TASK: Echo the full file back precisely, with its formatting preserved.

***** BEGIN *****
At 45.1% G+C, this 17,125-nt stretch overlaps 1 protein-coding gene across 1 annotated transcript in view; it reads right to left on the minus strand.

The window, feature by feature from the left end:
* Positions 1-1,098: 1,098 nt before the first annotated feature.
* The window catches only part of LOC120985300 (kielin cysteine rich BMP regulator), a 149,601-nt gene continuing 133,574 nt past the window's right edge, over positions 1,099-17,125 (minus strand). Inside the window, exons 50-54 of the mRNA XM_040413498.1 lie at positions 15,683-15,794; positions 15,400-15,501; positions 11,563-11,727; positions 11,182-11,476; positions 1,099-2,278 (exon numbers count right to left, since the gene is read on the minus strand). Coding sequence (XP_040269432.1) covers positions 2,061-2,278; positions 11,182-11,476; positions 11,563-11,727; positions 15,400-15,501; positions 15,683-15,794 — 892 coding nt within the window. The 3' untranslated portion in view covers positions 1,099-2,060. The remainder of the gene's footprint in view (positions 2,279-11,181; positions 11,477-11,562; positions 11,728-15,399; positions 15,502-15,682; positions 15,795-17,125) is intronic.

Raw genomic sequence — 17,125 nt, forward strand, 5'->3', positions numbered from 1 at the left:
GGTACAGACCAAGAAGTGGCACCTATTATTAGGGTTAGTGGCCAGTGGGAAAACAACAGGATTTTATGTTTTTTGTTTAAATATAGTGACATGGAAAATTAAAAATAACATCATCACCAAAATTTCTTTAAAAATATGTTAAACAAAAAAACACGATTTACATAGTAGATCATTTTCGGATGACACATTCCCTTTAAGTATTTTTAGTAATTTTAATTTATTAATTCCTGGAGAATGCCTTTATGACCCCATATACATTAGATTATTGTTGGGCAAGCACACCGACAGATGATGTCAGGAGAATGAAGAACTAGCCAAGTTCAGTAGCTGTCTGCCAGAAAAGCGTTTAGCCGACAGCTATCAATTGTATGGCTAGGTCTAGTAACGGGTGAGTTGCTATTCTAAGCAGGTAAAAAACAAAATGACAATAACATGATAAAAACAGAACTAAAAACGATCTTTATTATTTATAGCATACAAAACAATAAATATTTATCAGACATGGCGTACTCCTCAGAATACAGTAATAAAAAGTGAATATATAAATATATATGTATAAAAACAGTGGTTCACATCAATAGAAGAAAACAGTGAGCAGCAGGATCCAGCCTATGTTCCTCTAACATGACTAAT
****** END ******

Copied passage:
At 45.1% G+C, this 17,125-nt stretch overlaps 1 protein-coding gene across 1 annotated transcript in view; it reads right to left on the minus strand.

The window, feature by feature from the left end:
* Positions 1-1,098: 1,098 nt before the first annotated feature.
* The window catches only part of LOC120985300 (kielin cysteine rich BMP regulator), a 149,601-nt gene continuing 133,574 nt past the window's right edge, over positions 1,099-17,125 (minus strand). Inside the window, exons 50-54 of the mRNA XM_040413498.1 lie at positions 15,683-15,794; positions 15,400-15,501; positions 11,563-11,727; positions 11,182-11,476; positions 1,099-2,278 (exon numbers count right to left, since the gene is read on the minus strand). Coding sequence (XP_040269432.1) covers positions 2,061-2,278; positions 11,182-11,476; positions 11,563-11,727; positions 15,400-15,501; positions 15,683-15,794 — 892 coding nt within the window. The 3' untranslated portion in view covers positions 1,099-2,060. The remainder of the gene's footprint in view (positions 2,279-11,181; positions 11,477-11,562; positions 11,728-15,399; positions 15,502-15,682; positions 15,795-17,125) is intronic.

Raw genomic sequence — 17,125 nt, forward strand, 5'->3', positions numbered from 1 at the left:
GGTACAGACCAAGAAGTGGCACCTATTATTAGGGTTAGTGGCCAGTGGGAAAACAACAGGATTTTATGTTTTTTGTTTAAATATAGTGACATGGAAAATTAAAAATAACATCATCACCAAAATTTCTTTAAAAATATGTTAAACAAAAAAACACGATTTACATAGTAGATCATTTTCGGATGACACATTCCCTTTAAGTATTTTTAGTAATTTTAATTTATTAATTCCTGGAGAATGCCTTTATGACCCCATATACATTAGATTATTGTTGGGCAAGCACACCGACAGATGATGTCAGGAGAATGAAGAACTAGCCAAGTTCAGTAGCTGTCTGCCAGAAAAGCGTTTAGCCGACAGCTATCAATTGTATGGCTAGGTCTAGTAACGGGTGAGTTGCTATTCTAAGCAGGTAAAAAACAAAATGACAATAACATGATAAAAACAGAACTAAAAACGATCTTTATTATTTATAGCATACAAAACAATAAATATTTATCAGACATGGCGTACTCCTCAGAATACAGTAATAAAAAGTGAATATATAAATATATATGTATAAAAACAGTGGTTCACATCAATAGAAGAAAACAGTGAGCAGCAGGATCCAGCCTATGTTCCTCTAACATGACTAAT